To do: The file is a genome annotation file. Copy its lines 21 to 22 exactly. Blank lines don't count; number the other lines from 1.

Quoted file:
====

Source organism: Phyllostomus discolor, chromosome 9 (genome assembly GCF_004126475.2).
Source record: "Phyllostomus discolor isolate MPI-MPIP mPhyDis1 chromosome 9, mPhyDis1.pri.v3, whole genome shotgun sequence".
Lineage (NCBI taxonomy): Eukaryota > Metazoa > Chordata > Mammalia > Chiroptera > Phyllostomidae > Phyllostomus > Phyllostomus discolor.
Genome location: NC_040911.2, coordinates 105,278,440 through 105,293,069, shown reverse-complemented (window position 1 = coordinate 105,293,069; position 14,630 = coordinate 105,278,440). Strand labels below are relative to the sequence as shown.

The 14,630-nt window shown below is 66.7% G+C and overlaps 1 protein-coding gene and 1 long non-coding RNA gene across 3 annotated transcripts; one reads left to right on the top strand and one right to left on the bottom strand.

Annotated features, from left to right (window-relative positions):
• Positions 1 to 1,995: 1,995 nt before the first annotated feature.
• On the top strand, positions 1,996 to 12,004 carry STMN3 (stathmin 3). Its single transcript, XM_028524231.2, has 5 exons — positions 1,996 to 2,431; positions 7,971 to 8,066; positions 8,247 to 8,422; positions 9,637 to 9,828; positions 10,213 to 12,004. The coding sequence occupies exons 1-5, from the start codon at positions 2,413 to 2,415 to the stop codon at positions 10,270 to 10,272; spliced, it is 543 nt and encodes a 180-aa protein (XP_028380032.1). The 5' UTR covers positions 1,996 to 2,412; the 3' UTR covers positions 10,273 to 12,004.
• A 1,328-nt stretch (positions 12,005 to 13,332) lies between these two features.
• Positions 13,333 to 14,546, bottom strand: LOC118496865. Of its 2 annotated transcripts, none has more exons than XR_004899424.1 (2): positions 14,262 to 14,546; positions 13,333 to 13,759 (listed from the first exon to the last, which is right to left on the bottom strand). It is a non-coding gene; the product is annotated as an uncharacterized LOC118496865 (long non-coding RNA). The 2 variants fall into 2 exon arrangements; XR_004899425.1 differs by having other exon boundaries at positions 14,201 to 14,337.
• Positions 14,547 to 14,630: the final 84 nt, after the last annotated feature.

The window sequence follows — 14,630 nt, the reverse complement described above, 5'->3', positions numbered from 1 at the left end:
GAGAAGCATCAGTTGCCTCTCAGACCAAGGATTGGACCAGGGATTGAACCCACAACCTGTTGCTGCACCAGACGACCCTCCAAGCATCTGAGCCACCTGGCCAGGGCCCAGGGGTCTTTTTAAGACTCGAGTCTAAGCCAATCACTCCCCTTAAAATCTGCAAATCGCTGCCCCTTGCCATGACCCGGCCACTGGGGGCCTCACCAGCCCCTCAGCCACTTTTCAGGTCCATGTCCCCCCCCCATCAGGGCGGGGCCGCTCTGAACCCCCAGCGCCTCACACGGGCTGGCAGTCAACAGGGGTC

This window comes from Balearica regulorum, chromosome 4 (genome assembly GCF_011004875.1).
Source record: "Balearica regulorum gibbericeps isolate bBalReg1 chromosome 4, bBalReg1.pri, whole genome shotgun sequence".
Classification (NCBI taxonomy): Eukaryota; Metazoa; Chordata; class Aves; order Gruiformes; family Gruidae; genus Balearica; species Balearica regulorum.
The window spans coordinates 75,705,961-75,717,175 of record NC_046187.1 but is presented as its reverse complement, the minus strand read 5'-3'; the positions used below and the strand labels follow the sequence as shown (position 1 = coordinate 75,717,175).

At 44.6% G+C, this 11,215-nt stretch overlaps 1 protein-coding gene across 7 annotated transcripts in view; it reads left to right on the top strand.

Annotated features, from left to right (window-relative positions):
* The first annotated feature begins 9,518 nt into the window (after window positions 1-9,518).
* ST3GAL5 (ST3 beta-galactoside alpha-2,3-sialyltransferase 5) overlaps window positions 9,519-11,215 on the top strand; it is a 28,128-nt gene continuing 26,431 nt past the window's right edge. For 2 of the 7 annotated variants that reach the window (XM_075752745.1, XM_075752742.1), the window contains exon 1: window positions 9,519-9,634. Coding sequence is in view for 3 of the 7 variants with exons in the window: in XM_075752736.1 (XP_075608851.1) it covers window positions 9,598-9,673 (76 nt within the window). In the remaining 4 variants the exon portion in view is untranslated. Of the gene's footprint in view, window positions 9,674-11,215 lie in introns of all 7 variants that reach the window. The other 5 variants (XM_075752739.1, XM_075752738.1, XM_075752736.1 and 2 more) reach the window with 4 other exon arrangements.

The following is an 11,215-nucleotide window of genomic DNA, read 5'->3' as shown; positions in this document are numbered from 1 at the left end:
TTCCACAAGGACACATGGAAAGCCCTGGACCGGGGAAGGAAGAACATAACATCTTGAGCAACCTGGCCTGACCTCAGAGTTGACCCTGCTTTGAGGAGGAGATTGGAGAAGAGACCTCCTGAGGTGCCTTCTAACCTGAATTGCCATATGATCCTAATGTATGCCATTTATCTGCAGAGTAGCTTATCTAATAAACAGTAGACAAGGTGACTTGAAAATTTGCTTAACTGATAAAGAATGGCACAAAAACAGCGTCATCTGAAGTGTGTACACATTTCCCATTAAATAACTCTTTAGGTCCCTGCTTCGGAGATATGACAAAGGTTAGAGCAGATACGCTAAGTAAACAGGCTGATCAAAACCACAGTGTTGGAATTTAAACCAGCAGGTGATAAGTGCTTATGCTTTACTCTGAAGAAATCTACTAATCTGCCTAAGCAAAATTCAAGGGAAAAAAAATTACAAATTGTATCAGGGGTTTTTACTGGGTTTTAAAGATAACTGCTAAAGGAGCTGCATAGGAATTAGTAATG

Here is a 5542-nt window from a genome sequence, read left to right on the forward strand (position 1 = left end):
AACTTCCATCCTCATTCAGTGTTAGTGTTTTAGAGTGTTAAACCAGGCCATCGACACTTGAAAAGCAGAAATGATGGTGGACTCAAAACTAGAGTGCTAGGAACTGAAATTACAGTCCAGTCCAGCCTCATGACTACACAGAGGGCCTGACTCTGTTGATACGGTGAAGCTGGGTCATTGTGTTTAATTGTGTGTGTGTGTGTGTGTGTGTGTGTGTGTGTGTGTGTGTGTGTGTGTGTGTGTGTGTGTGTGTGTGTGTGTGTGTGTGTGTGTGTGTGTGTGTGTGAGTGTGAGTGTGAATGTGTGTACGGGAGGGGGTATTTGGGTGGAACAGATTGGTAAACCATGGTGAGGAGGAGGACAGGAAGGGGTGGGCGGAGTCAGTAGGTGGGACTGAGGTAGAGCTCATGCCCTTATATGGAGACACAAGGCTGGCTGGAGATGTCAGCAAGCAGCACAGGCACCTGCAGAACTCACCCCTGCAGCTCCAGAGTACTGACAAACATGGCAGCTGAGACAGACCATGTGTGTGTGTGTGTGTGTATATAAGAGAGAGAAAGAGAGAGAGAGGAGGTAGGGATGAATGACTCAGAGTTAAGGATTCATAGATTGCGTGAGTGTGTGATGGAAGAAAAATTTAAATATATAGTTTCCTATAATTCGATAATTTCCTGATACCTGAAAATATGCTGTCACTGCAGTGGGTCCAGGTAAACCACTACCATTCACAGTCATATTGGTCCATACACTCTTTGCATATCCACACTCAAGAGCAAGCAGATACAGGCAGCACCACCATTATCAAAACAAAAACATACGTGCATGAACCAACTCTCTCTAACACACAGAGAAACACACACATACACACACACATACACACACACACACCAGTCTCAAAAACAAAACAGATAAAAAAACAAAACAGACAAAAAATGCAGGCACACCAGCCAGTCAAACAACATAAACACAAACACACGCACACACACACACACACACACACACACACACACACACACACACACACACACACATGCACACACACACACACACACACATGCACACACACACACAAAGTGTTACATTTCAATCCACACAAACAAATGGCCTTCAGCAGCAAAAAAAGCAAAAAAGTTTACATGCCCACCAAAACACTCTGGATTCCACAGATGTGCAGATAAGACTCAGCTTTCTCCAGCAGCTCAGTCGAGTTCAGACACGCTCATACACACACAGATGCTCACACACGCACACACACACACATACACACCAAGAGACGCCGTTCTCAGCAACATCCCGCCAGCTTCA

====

* ST3GAL5 (ST3 beta-galactoside alpha-2,3-sialyltransferase 5) overlaps window positions 9,519-11,215 on the top strand; it is a 28,128-nt gene continuing 26,431 nt past the window's right edge. For 2 of the 7 annotated variants that reach the window (XM_075752745.1, XM_075752742.1), the window contains exon 1: window positions 9,519-9,634. Coding sequence is in view for 3 of the 7 variants with exons in the window: in XM_075752736.1 (XP_075608851.1) it covers window positions 9,598-9,673 (76 nt within the window). In the remaining 4 variants the exon portion in view is untranslated. Of the gene's footprint in view, window positions 9,674-11,215 lie in introns of all 7 variants that reach the window. The other 5 variants (XM_075752739.1, XM_075752738.1, XM_075752736.1 and 2 more) reach the window with 4 other exon arrangements.

The following is an 11,215-nucleotide window of genomic DNA, read 5'->3' as shown; positions in this document are numbered from 1 at the left end: